Digital accountability for LEAs: balancing technical possibility, legal permissibility and societal acceptability

SAMPSON, Fraser (2020). Digital accountability for LEAs: balancing technical possibility, legal permissibility and societal acceptability. Doctoral, Sheffield Hallam University.

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Link to published version:: https://doi.org/10.7190/shu-thesis-00334
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    Abstract

    The expansive proliferation of social media, electronic devices and data processing capabilities has presented Law Enforcement Agencies (LEA) with a dilemma. On the one hand there is a need for/opportunity to expand capability, adapting practices and policies to capitalise on what is now technically possible (not only in the application of data technology but also in the context of what can be achieved within the technical conventions of the law), utilising citizens’ data and actively encouraging their collation and sharing as part of everyday community policing. On the other, the development in data technology has been accompanied by a rapid expansion in public expectation and a need for greater legal regulation, all combining to bring an important extension of police accountability. The focus of the research is thus how can LEAs balance that which is technically possible against what is legally permissible and societally acceptable? Moving from the known to the needed, the published work draws upon and addresses the size and shape of the dilemma, identifying gaps and supplying “evidence-informed management knowledge” (Tranfield et al 2003) at both an individual and organisational level. Providing a themed and coherent new praxis for LEAs the work identifies how LEAs must balance the availability of data with the rapidly increasing public expectations of privacy, security, confidentiality and accountability, collecting and connecting the qualitative knowledge and practice that resides in distributed places and people, in order to establish a previously unrecognised body of work that focuses on both opportunities and obligations, in order to promote an understanding of the ‘law in context’ and ultimately increase police effectiveness. The direction of the work follows a series of influences and confluences, tributaries and deltas of change flowing towards the same unequivocal destination: an original contribution to “knowledge about the traditional elements of the law and also about the quickly changing societal, political, economic and technological … aspects of relevance.” (Langbroek 2017).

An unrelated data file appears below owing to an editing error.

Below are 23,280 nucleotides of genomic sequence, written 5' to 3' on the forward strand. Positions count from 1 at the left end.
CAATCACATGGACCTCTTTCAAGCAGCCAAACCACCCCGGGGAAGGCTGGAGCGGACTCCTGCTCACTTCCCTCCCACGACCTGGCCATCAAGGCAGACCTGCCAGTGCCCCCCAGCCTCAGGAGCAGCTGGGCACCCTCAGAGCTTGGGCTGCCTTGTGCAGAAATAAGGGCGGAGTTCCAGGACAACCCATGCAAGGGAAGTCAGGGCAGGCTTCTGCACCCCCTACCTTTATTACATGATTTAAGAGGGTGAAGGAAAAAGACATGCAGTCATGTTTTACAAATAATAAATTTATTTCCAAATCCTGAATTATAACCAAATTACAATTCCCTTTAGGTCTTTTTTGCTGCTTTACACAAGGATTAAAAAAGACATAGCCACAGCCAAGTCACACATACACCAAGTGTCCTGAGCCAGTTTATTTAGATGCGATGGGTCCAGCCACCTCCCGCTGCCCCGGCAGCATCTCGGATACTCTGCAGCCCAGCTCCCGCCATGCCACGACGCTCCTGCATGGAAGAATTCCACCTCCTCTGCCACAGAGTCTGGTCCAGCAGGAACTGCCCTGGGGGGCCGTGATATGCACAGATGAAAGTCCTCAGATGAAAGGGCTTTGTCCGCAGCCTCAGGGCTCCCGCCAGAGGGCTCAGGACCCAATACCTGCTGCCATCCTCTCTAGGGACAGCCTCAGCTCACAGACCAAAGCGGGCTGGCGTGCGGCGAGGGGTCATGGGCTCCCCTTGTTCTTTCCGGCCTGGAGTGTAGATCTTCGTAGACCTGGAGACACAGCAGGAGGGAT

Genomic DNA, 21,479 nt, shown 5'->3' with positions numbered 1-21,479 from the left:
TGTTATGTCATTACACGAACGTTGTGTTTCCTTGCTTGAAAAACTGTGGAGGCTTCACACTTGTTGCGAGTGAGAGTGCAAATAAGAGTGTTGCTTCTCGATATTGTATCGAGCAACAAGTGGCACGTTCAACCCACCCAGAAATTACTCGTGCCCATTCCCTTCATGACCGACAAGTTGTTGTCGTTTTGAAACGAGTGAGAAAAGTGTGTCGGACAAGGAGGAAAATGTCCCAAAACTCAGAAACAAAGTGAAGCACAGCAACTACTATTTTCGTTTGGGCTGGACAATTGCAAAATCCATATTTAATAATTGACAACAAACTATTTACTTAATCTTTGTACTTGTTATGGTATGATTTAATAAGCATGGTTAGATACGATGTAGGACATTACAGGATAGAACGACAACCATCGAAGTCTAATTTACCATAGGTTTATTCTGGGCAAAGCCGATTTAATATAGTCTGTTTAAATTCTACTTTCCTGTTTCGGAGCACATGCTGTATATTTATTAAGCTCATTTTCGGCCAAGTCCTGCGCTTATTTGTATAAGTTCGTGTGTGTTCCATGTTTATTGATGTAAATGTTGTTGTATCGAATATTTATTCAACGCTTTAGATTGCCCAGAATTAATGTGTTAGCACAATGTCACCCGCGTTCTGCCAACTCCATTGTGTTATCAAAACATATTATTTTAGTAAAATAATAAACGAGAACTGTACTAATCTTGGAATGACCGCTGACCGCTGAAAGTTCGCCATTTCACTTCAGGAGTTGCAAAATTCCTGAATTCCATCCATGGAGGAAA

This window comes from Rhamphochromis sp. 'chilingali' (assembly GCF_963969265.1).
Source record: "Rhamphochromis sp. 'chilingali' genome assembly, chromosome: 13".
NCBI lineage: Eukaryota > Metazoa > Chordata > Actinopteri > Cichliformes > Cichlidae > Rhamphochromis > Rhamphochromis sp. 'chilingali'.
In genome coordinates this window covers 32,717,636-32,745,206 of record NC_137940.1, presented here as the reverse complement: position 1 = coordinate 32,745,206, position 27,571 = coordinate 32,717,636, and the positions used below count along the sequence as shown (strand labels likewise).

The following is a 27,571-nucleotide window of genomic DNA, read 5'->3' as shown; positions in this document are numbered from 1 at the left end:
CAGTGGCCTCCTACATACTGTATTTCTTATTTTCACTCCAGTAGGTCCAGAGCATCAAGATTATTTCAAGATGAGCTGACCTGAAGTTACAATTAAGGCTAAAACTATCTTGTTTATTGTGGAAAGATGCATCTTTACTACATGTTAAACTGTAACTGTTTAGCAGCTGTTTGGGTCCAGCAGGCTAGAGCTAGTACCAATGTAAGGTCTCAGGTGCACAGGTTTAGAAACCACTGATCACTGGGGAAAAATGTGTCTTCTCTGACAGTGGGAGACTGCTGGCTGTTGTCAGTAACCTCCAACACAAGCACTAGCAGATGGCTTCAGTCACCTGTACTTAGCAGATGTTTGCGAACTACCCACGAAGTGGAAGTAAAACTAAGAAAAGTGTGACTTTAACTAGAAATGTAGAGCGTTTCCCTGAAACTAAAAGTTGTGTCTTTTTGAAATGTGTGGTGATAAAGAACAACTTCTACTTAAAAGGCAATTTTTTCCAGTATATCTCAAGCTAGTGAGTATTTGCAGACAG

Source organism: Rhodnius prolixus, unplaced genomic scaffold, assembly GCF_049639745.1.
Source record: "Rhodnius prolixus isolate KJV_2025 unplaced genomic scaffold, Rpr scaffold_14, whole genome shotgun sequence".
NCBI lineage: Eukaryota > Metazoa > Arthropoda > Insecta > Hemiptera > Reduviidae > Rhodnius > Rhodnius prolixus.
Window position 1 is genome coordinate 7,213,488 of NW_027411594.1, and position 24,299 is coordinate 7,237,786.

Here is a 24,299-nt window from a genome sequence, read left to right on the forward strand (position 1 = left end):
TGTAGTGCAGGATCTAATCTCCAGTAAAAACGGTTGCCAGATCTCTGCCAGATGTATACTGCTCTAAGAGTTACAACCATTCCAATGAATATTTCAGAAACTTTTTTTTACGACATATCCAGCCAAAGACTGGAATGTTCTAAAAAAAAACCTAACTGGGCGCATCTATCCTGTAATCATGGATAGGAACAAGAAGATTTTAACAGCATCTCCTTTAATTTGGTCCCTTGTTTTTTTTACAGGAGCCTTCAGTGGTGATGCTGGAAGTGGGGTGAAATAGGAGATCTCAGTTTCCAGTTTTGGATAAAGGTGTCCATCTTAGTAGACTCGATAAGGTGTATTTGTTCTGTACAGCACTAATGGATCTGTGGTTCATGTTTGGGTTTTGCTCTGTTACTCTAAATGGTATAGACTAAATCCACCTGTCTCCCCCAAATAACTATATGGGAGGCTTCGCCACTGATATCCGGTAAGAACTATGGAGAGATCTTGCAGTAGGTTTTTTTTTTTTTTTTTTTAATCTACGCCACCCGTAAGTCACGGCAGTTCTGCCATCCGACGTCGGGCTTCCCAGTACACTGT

Item Type: Thesis (Doctoral)
    Additional Information: Director of studies: Professor Dave Waddington
    Research Institute, Centre or Group - Does NOT include content added after October 2018: Sheffield Hallam Doctoral Theses
    Identification Number: https://doi.org/10.7190/shu-thesis-00334
    Depositing User: Colin Knott
    Date Deposited: 21 Dec 2020 17:29
    Last Modified: 26 Apr 2021 13:59
    URI: http://shura.shu.ac.uk/id/eprint/27861

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